Draylen Mason remembered through music fellowship

Cynthia Miranda

Nearly one year after the death of Draylen Mason, the Austin Soundwaves music program announced its first class of Draylen Mason Fellows.

Mason was 17 when he was killed by a package explosion last year. He had been accepted to UT’s Butler School of Music and was part of Austin Soundwaves, a music program created by The Hispanic Alliance in 2011. The program works with Title I public schools, which are schools with a significant number of children from low-income families, to provide students with access to music instruction for free, said Austin Soundwaves director Patrick Slevin.

Now, they also have the Draylen Mason Fellows program.

“We wanted to present a program that would be in Draylen’s spirit and try to in a small way make our community a better place,” Slevin said.

Slevin said through the fellowship program, students will receive a $1,000 stipend to use to attend music camps, cultural events, conferences and travel. The first class of all-women fellows are Cristal Martinez from the Liberal Arts and Science Academy, Sarah Chu from McNeil High School, Angie Ferguson from Austin High School and Barbara Reyes from East Austin College Prep.

“They’re very diverse and an interesting group of young musicians,” Slevin said. “We have three violinists and one french horn player.”

During the fall, the committee reviewed applications, which included a musical audition. Among the selection committee were members of Austin Soundwaves, The Hispanic Alliance, Austin radio station KMFA 89.5 and Mother Falcon Music Lab — all organizations involved in Mason’s music education, Slevin said.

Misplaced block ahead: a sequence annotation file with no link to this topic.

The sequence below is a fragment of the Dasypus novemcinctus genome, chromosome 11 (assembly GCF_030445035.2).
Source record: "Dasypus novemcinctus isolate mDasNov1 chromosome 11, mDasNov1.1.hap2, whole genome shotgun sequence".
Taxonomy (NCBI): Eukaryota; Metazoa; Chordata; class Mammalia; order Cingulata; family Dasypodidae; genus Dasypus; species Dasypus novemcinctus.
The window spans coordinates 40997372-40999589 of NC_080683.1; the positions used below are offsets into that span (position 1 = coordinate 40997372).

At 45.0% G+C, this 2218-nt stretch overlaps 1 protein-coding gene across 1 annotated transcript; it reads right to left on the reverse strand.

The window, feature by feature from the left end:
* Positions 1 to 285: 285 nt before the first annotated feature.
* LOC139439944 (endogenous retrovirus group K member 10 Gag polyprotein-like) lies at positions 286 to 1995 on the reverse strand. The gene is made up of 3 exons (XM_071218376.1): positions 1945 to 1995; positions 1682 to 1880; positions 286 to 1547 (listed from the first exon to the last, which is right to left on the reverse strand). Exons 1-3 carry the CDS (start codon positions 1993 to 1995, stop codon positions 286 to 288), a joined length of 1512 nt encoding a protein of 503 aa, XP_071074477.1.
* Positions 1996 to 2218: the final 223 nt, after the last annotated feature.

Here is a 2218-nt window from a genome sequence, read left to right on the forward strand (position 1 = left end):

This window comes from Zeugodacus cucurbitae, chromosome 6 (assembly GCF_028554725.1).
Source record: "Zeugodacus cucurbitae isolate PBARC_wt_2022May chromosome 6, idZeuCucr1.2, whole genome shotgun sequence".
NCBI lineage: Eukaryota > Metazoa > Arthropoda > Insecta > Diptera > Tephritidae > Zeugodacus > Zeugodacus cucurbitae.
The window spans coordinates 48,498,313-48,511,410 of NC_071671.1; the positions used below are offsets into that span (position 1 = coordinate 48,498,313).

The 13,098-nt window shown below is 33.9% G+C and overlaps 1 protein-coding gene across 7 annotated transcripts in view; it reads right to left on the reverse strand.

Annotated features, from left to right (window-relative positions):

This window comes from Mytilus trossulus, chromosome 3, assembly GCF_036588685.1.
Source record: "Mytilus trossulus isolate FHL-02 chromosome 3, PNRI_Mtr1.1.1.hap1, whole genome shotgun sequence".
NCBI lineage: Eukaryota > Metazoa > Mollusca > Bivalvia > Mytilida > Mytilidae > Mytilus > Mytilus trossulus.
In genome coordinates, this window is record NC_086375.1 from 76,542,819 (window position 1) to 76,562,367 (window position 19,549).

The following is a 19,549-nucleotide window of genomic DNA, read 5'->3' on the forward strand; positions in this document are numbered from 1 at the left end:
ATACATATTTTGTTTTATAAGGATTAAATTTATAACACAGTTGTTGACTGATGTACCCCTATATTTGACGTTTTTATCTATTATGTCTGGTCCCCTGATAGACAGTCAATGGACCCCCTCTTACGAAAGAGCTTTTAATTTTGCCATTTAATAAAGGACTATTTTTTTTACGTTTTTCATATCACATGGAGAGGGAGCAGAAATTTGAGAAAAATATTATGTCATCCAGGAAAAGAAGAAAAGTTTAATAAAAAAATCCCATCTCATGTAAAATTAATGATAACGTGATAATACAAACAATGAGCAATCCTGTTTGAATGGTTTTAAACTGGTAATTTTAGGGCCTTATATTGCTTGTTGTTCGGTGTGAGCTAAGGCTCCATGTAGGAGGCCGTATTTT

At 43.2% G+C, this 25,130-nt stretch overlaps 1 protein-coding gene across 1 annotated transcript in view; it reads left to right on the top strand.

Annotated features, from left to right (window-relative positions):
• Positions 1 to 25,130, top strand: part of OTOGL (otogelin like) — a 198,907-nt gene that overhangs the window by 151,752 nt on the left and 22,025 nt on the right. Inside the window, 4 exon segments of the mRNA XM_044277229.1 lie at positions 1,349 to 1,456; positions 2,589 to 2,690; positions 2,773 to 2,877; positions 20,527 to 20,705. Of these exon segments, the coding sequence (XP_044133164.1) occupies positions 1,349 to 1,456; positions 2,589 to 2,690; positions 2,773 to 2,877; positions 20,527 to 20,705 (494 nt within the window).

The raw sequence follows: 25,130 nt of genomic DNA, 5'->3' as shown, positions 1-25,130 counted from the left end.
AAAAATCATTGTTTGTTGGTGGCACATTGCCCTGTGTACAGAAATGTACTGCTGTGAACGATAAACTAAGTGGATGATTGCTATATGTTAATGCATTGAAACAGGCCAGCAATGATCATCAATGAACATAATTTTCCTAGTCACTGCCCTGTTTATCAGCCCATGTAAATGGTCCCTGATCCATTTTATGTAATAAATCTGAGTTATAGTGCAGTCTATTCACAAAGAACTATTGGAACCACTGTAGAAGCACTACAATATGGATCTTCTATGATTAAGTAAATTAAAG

Slevin said the fellowship will allow students to learn about different social issues that are affecting the city and nation.

“We’re excited that we can encourage other programs to include social justice into their music program,” Slevin said.

Douglas Dempster, dean of UT College of Fine Arts, said UT helped Austin Soundwaves when the program was just beginning, and the University currently provides the program with concert halls where the students can perform. Dempster also said he had the opportunity to meet Mason.

“I remember watching him at concerts and recognizing his talent,” Dempster said.

Monica Balleza, a health and society and radio-television-film sophomore, said she knew Mason from Austin Soundwaves. 

“If he knew you he was always encouraging you,” Balleza said. “You could see he really loved music.”